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Four tips for improving financial sustainability in schools

February 2, 2024, 9:51 GMT+1
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Four tips for improving financial sustainability in schools
  • Increasing costs and limited support add up to significant challenges for headteachers – here are some strategies that can help...
Four tips for improving financial sustainability in schools

Four years ago, we grappled with the extraordinary tribulations of a global pandemic. Now, the education sector continues to feel its aftershocks and faces some of its biggest financial challenges in decades.

Jeff Marshall, managing director at J&G Marshall Ltd and chair of governors at a primary school, told us:

“Individual schools, with diminishing support from an authority, are on their own, and they still have these increased costs for energy. Per-pupil funding isn’t going up at the same rate as it should be, and on top of that, they have salary increases. You can imagine some schools are thinking ‘What do we do? How do we overcome this?’”

Well, we hosted a panel discussion where Jeff & Lord Jim Knight discussed exactly that.

Our panellists shared insights on financial sustainability in schools and their recommendations for strategic action. Read on for their top tips…

1 | Data is king, use it wisely

Instead of repeating last year’s approach, utilise your data to begin thinking afresh about things.

Take budgeting, for example. It’s no easy feat. And the goalposts in education never stay still for long.

That’s where data wins.

Lord Jim Knight, director of the board of trustees at E-ACT, tells us they have ‘looked back at data’ and began to use it in smarter ways to support budgeting.

“We’ve looked at how we might predict what the patterns of other income might be through the year. We’ve allocated that at the beginning of the year, even though we don’t have 100% confidence that it’s going to come in. We can’t be certain, but in every likelihood, it will.

“Our appetite for risk changed, but our use of data – really importantly – changed. So, we are now able to plan for the money we know in the end will come in through the year.”

Equipped with data, schools can effectively harness the power of insight to enable long-term, strategic planning, and ensure they’re prepared to respond well to any changes in the education landscape.

2 | Learn new ways to supplement your income

There are ways that a school can increase its income throughout the year. And it all comes down to thinking outside of the box, or learning best practice from your peers.

Jeff told us, “We now generate a lot of money from a dance and drama club, and we’ve had a few weddings of ex-pupils who wanted to use the school, because that’s where they met. Then, we listened to what our parents wanted, which was wrap-around care, 8am–6pm, 50 weeks of the year.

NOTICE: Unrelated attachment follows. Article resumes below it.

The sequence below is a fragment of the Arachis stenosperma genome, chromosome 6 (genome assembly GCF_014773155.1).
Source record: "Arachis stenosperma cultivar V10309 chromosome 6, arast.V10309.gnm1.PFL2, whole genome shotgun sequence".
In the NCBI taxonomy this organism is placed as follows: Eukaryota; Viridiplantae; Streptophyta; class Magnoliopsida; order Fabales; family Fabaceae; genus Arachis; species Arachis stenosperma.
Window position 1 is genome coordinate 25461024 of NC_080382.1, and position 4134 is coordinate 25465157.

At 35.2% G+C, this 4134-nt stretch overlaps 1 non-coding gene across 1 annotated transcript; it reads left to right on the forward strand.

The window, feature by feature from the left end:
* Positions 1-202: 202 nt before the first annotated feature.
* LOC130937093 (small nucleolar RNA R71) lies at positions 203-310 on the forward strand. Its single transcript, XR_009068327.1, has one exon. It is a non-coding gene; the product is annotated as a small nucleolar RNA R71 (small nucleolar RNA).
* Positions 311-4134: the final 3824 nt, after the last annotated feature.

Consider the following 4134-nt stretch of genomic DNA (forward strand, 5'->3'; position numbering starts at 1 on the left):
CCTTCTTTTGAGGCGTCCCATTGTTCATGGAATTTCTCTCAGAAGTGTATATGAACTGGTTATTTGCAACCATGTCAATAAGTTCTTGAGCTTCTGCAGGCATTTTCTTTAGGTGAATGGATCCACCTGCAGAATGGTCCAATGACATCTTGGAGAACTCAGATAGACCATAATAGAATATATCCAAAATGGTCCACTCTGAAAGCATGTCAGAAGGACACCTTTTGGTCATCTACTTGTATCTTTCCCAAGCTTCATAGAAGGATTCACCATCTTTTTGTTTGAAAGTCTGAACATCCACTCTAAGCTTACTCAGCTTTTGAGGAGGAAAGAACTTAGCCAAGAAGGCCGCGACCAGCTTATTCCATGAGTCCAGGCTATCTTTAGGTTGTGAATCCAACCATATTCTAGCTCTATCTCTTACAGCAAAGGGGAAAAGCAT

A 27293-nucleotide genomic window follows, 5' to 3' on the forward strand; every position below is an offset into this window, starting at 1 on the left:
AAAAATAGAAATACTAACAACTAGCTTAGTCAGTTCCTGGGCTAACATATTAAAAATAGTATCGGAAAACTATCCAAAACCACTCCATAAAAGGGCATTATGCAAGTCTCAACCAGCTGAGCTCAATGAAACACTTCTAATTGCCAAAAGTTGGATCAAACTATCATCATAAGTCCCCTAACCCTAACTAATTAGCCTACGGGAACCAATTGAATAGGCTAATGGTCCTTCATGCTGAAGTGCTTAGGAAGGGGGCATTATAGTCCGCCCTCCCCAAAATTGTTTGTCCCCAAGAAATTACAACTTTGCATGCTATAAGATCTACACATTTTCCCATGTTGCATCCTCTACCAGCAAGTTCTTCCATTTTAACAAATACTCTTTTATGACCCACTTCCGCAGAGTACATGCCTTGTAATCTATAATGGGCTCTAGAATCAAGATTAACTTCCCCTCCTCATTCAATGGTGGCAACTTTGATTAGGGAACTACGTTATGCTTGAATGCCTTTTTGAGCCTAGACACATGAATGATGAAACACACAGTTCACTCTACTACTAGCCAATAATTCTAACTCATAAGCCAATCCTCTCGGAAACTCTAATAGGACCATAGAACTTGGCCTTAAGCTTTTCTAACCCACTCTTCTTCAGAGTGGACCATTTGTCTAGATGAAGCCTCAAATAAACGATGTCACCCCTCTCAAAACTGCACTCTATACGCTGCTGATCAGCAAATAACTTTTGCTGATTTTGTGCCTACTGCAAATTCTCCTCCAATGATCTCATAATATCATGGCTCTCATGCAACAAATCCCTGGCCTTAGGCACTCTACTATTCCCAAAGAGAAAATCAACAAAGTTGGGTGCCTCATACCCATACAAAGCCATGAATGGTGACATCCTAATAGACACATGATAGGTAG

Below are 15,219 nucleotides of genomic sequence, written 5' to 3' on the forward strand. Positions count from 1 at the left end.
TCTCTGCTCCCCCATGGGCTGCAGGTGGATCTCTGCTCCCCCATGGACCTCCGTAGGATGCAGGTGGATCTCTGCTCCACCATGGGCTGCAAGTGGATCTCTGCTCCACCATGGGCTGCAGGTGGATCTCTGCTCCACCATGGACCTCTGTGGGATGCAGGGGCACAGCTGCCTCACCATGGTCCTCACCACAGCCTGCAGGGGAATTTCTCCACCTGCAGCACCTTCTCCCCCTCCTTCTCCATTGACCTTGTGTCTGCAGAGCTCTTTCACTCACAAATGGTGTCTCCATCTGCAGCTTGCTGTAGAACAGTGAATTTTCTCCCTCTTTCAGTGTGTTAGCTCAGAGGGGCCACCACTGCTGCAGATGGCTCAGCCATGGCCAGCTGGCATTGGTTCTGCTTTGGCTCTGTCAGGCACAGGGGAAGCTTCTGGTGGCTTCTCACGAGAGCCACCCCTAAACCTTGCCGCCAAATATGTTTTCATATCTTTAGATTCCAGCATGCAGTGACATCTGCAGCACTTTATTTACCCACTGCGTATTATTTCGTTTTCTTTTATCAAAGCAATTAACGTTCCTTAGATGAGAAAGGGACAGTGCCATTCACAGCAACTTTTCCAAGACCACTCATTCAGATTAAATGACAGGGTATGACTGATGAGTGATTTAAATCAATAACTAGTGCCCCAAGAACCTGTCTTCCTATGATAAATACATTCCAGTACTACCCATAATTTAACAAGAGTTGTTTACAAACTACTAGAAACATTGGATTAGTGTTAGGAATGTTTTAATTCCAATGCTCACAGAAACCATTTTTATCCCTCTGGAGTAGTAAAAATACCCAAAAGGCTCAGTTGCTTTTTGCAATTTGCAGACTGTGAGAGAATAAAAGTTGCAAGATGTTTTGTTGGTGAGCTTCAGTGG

“Now not every school can do this, and we’re very thankful and humble that we can. But we reviewed ways that we could provide this at a maintained primary school – extended services, nursery, hiring it out.

“There are other things that all schools can do to look at income generation. Even state, small, one-form entry primary schools can learn from other schools and find something that’s bespoke to them. And if they can’t, they can’t, but at least give it a go.”

3 | Focus on the quality of governance

When you’ve got governance right, and governors are asking the right questions (informed by smart use of data, human intelligence, and external factors) you continue to provide a sustainable level of quality and avoid common mistakes.

Jeff tells us, “If we have the right people with the right skill set and the right mindset sat around the table, making the right decisions for the right reasons, we end up making better decisions, and better decisions lead to better outcomes for children. But, we also create better outcomes for staff and parents – our biggest stakeholders.”

So, it’s vital that schools review their governing body. Understand the quality of governance and the skills you’ve got on your team.

Ask yourself questions like, Do we have the right mix of people? Have we got the right turnover? Do we have a joined-up approach?

And if you’re not hitting all right notes, ensure you’re using open recruitment to build a strong, diverse group of people to support sound decision making.

4 | Talk to and learn from others

You don’t know what you don’t know, which is why it’s vital to lean on your peers – whether that’s other schools, multi-academy trusts, or even agencies.

In addition to the alternative streams of revenue discussed above, there may be initiatives or schemes you’re not aware of that other schools like yours are utilising.

Take the Department for Education’s Energy Bill Relief Scheme, and Find a Framework, for example.

You can objectively learn from other people to ensure you’re running as tight ship as possible. And your fellow educators love to share success.

By taking full advantage of the resources that are already available to you, from staff to students, and committing to a long-term plan, you can help safeguard the future.

To catch up with the full conversation, watch our webinar on-demand.


  • IRIS Financial Planner supports schools to navigate the complexities of budgeting in education.
  • IRIS Education drives simplicity in everyday school management, with MIS, finance, communications, and HR & payroll systems.
  • We are the proud partner of 12,000+ schools.
  • We already work with 75% of multi-academy trusts.

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